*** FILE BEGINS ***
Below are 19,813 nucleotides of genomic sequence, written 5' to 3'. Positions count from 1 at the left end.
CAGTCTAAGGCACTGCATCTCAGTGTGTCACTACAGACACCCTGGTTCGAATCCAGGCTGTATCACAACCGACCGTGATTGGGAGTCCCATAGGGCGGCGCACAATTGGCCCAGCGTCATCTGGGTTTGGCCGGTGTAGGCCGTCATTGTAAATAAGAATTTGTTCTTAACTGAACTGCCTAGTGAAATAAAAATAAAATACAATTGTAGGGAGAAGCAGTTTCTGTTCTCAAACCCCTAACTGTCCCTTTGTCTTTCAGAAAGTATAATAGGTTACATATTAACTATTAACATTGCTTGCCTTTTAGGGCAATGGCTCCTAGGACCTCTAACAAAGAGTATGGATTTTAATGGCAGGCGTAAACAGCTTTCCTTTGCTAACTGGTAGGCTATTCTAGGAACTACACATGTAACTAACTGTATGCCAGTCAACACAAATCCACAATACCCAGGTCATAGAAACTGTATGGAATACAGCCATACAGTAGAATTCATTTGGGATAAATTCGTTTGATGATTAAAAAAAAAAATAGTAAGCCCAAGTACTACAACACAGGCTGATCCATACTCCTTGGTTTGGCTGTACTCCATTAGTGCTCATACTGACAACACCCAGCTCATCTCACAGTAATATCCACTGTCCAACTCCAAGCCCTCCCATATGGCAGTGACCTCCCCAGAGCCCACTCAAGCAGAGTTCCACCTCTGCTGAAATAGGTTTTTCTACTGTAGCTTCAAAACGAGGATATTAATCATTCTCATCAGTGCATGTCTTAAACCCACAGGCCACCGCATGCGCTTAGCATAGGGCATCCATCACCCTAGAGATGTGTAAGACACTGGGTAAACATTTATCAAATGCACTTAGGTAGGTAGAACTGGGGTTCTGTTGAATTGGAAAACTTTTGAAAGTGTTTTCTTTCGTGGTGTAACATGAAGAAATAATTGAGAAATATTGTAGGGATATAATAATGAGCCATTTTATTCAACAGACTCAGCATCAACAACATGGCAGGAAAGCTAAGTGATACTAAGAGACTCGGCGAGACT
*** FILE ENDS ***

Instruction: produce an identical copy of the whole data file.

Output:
Below are 19,813 nucleotides of genomic sequence, written 5' to 3'. Positions count from 1 at the left end.
CAGTCTAAGGCACTGCATCTCAGTGTGTCACTACAGACACCCTGGTTCGAATCCAGGCTGTATCACAACCGACCGTGATTGGGAGTCCCATAGGGCGGCGCACAATTGGCCCAGCGTCATCTGGGTTTGGCCGGTGTAGGCCGTCATTGTAAATAAGAATTTGTTCTTAACTGAACTGCCTAGTGAAATAAAAATAAAATACAATTGTAGGGAGAAGCAGTTTCTGTTCTCAAACCCCTAACTGTCCCTTTGTCTTTCAGAAAGTATAATAGGTTACATATTAACTATTAACATTGCTTGCCTTTTAGGGCAATGGCTCCTAGGACCTCTAACAAAGAGTATGGATTTTAATGGCAGGCGTAAACAGCTTTCCTTTGCTAACTGGTAGGCTATTCTAGGAACTACACATGTAACTAACTGTATGCCAGTCAACACAAATCCACAATACCCAGGTCATAGAAACTGTATGGAATACAGCCATACAGTAGAATTCATTTGGGATAAATTCGTTTGATGATTAAAAAAAAAAATAGTAAGCCCAAGTACTACAACACAGGCTGATCCATACTCCTTGGTTTGGCTGTACTCCATTAGTGCTCATACTGACAACACCCAGCTCATCTCACAGTAATATCCACTGTCCAACTCCAAGCCCTCCCATATGGCAGTGACCTCCCCAGAGCCCACTCAAGCAGAGTTCCACCTCTGCTGAAATAGGTTTTTCTACTGTAGCTTCAAAACGAGGATATTAATCATTCTCATCAGTGCATGTCTTAAACCCACAGGCCACCGCATGCGCTTAGCATAGGGCATCCATCACCCTAGAGATGTGTAAGACACTGGGTAAACATTTATCAAATGCACTTAGGTAGGTAGAACTGGGGTTCTGTTGAATTGGAAAACTTTTGAAAGTGTTTTCTTTCGTGGTGTAACATGAAGAAATAATTGAGAAATATTGTAGGGATATAATAATGAGCCATTTTATTCAACAGACTCAGCATCAACAACATGGCAGGAAAGCTAAGTGATACTAAGAGACTCGGCGAGACT